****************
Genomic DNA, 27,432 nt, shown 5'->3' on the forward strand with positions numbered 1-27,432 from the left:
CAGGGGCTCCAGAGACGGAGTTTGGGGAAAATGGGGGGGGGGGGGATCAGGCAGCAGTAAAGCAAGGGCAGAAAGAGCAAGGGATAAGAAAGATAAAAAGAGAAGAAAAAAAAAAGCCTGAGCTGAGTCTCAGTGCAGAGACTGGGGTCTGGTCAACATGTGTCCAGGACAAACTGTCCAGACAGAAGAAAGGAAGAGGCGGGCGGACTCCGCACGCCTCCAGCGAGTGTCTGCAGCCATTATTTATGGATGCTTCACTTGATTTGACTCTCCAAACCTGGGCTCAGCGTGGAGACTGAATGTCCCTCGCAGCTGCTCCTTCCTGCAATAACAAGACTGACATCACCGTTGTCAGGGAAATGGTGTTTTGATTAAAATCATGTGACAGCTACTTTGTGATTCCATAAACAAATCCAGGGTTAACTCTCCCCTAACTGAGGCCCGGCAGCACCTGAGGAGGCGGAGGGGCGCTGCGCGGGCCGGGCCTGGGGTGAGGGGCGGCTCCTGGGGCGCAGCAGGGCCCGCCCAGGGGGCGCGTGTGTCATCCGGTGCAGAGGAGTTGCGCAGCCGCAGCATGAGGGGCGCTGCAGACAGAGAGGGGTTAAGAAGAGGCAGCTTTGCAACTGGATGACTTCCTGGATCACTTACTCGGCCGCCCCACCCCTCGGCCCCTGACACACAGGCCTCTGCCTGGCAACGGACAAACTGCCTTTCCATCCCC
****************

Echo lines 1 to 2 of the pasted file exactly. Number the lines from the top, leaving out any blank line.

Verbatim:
Genomic DNA, 27,432 nt, shown 5'->3' on the forward strand with positions numbered 1-27,432 from the left:
CAGGGGCTCCAGAGACGGAGTTTGGGGAAAATGGGGGGGGGGGGGATCAGGCAGCAGTAAAGCAAGGGCAGAAAGAGCAAGGGATAAGAAAGATAAAAAGAGAAGAAAAAAAAAAGCCTGAGCTGAGTCTCAGTGCAGAGACTGGGGTCTGGTCAACATGTGTCCAGGACAAACTGTCCAGACAGAAGAAAGGAAGAGGCGGGCGGACTCCGCACGCCTCCAGCGAGTGTCTGCAGCCATTATTTATGGATGCTTCACTTGATTTGACTCTCCAAACCTGGGCTCAGCGTGGAGACTGAATGTCCCTCGCAGCTGCTCCTTCCTGCAATAACAAGACTGACATCACCGTTGTCAGGGAAATGGTGTTTTGATTAAAATCATGTGACAGCTACTTTGTGATTCCATAAACAAATCCAGGGTTAACTCTCCCCTAACTGAGGCCCGGCAGCACCTGAGGAGGCGGAGGGGCGCTGCGCGGGCCGGGCCTGGGGTGAGGGGCGGCTCCTGGGGCGCAGCAGGGCCCGCCCAGGGGGCGCGTGTGTCATCCGGTGCAGAGGAGTTGCGCAGCCGCAGCATGAGGGGCGCTGCAGACAGAGAGGGGTTAAGAAGAGGCAGCTTTGCAACTGGATGACTTCCTGGATCACTTACTCGGCCGCCCCACCCCTCGGCCCCTGACACACAGGCCTCTGCCTGGCAACGGACAAACTGCCTTTCCATCCCC